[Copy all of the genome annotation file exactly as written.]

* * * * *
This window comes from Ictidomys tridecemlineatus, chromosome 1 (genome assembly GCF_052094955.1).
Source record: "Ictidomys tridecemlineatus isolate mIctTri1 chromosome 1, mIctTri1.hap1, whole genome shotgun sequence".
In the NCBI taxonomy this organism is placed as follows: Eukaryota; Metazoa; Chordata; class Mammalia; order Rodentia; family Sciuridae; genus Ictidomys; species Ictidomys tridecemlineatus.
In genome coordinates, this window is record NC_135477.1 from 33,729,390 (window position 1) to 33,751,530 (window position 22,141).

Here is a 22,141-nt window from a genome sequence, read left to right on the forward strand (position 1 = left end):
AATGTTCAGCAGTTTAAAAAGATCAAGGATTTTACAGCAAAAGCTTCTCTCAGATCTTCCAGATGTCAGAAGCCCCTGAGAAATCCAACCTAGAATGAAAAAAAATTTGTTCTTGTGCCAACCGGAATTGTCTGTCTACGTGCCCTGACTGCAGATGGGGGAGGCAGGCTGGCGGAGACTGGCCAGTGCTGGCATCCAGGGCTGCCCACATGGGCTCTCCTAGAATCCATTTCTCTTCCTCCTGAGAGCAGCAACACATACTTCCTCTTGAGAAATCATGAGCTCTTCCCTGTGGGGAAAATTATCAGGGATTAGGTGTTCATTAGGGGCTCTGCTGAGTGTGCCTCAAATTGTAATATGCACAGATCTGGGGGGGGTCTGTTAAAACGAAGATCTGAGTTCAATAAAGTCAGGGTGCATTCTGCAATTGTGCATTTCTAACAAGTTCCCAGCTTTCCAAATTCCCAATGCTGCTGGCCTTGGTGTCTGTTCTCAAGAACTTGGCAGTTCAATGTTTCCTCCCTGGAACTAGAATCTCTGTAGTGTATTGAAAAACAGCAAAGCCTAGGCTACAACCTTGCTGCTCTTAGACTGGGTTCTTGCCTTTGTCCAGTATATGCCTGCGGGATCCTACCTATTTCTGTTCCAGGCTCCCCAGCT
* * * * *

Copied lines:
This window comes from Ictidomys tridecemlineatus, chromosome 1 (genome assembly GCF_052094955.1).
Source record: "Ictidomys tridecemlineatus isolate mIctTri1 chromosome 1, mIctTri1.hap1, whole genome shotgun sequence".
In the NCBI taxonomy this organism is placed as follows: Eukaryota; Metazoa; Chordata; class Mammalia; order Rodentia; family Sciuridae; genus Ictidomys; species Ictidomys tridecemlineatus.
In genome coordinates, this window is record NC_135477.1 from 33,729,390 (window position 1) to 33,751,530 (window position 22,141).

Here is a 22,141-nt window from a genome sequence, read left to right on the forward strand (position 1 = left end):
AATGTTCAGCAGTTTAAAAAGATCAAGGATTTTACAGCAAAAGCTTCTCTCAGATCTTCCAGATGTCAGAAGCCCCTGAGAAATCCAACCTAGAATGAAAAAAAATTTGTTCTTGTGCCAACCGGAATTGTCTGTCTACGTGCCCTGACTGCAGATGGGGGAGGCAGGCTGGCGGAGACTGGCCAGTGCTGGCATCCAGGGCTGCCCACATGGGCTCTCCTAGAATCCATTTCTCTTCCTCCTGAGAGCAGCAACACATACTTCCTCTTGAGAAATCATGAGCTCTTCCCTGTGGGGAAAATTATCAGGGATTAGGTGTTCATTAGGGGCTCTGCTGAGTGTGCCTCAAATTGTAATATGCACAGATCTGGGGGGGGTCTGTTAAAACGAAGATCTGAGTTCAATAAAGTCAGGGTGCATTCTGCAATTGTGCATTTCTAACAAGTTCCCAGCTTTCCAAATTCCCAATGCTGCTGGCCTTGGTGTCTGTTCTCAAGAACTTGGCAGTTCAATGTTTCCTCCCTGGAACTAGAATCTCTGTAGTGTATTGAAAAACAGCAAAGCCTAGGCTACAACCTTGCTGCTCTTAGACTGGGTTCTTGCCTTTGTCCAGTATATGCCTGCGGGATCCTACCTATTTCTGTTCCAGGCTCCCCAGCT